Getting Work experience

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6lehderjets
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Getting Work experience

Postby 6lehderjets » Thu Aug 15, 2013 4:04 pm

ITE those with experience seem to have an edge on employment. I'm thinking getting substanative experience during law school may provide some degree of benefit. What practice areas seem like they will be in demand in coming years?

Other TLS threads have suggested bankruptcy, tax, healthcare. However, bankruptcy is kinda cylical depending on the place you practice. Any others come to mind? Bird law, space law, international law notwithstanding.

Thanks in advance.

z0rk
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Re: Getting Work experience

Postby z0rk » Thu Aug 15, 2013 5:22 pm

6lehderjets wrote:ITE those with experience seem to have an edge on employment. I'm thinking getting substanative experience during law school may provide some degree of benefit. What practice areas seem like they will be in demand in coming years?

Other TLS threads have suggested bankruptcy, tax, healthcare. However, bankruptcy is kinda cylical depending on the place you practice. Any others come to mind? Bird law, space law, international law notwithstanding.

Thanks in advance.


Are you a 0L or in school currently?

I highly reccomend working in between undergrad and law school for a few years. I worked as a paralegal and continue through law school (I am an evening student). It has been tremendously beneficial, and I have noted a difference in my approach towards the material when compared to others who are coming straight through. You don't necessarilly need to paralegal before/during law school, but get some real world context before delving back into the theoretical world of law.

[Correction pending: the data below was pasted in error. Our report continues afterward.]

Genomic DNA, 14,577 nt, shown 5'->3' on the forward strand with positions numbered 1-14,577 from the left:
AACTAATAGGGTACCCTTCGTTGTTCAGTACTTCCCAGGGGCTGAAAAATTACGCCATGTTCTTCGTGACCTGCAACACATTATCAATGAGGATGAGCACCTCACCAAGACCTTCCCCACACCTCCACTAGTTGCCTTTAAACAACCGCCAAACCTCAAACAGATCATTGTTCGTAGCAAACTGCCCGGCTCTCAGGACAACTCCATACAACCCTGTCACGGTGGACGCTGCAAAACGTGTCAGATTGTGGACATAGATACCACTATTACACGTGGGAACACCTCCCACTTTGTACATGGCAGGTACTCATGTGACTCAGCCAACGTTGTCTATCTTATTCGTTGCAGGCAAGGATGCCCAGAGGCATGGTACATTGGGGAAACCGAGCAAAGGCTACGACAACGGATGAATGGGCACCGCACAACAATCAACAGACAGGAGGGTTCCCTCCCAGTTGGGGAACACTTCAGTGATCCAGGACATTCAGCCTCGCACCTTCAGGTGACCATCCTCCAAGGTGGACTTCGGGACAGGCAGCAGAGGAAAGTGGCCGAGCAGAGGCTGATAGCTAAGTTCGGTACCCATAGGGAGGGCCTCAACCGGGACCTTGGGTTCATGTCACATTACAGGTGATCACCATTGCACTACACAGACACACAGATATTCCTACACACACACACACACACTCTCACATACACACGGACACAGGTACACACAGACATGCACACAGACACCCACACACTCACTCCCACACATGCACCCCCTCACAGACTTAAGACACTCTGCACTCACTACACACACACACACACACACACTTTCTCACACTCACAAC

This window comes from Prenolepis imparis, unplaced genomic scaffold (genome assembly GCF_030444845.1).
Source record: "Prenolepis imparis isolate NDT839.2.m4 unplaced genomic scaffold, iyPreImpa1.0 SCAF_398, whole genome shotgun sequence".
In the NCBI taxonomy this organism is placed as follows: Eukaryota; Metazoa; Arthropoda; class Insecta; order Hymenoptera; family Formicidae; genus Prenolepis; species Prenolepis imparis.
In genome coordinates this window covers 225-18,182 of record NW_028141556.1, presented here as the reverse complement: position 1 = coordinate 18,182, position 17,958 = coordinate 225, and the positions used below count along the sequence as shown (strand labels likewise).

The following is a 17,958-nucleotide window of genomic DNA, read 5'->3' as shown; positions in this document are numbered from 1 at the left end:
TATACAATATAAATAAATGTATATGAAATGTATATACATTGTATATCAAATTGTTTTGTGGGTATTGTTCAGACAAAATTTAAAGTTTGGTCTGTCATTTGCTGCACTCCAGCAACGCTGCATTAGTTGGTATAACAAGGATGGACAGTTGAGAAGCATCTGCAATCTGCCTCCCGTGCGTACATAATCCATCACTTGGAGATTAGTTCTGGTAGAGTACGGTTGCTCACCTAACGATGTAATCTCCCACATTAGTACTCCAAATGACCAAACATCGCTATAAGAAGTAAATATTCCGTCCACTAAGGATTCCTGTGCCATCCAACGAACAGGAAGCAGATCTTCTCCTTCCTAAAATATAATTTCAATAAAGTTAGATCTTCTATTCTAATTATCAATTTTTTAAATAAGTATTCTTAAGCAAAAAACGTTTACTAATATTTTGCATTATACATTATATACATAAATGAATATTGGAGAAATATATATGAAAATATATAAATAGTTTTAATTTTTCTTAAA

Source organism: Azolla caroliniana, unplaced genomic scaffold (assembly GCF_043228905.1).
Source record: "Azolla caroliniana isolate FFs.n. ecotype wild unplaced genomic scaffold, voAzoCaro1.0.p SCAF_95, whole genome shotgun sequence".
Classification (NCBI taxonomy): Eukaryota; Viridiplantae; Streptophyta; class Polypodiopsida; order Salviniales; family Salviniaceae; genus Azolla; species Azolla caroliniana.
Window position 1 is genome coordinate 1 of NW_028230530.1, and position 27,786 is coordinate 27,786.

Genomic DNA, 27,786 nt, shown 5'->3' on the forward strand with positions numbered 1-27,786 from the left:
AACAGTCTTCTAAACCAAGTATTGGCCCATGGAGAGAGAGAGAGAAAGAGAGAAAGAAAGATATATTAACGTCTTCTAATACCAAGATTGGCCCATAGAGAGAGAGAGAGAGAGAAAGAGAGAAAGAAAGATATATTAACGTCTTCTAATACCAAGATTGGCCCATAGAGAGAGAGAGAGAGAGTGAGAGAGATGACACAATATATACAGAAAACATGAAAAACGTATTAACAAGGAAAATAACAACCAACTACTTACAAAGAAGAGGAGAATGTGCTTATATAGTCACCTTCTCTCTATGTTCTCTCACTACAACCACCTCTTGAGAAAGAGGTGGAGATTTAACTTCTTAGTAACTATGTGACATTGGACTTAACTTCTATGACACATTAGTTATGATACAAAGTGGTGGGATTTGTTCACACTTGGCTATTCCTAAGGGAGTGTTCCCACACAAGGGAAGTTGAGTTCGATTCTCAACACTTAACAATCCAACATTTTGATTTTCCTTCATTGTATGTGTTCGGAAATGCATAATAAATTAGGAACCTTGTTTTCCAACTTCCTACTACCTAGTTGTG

6lehderjets
Posts: 226
Joined: Wed Jul 20, 2011 11:01 pm

Re: Getting Work experience

Postby 6lehderjets » Thu Aug 15, 2013 11:26 pm

z0rk wrote:
6lehderjets wrote:ITE those with experience seem to have an edge on employment. I'm thinking getting substanative experience during law school may provide some degree of benefit. What practice areas seem like they will be in demand in coming years?

Other TLS threads have suggested bankruptcy, tax, healthcare. However, bankruptcy is kinda cylical depending on the place you practice. Any others come to mind? Bird law, space law, international law notwithstanding.

Thanks in advance.


Are you a 0L or in school currently?

I highly reccomend working in between undergrad and law school for a few years. I worked as a paralegal and continue through law school (I am an evening student). It has been tremendously beneficial, and I have noted a difference in my approach towards the material when compared to others who are coming straight through. You don't necessarilly need to paralegal before/during law school, but get some real world context before delving back into the theoretical world of law.


In school currently.

I had about 5+ years of WE pre-law school, not all of it directly transferrable to law though.

Essentially, I'm trying to figure out the "hot" areas of law that I should consider volunteering and doing clinics to make myself more marketable.

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Detrox
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Re: Getting Work experience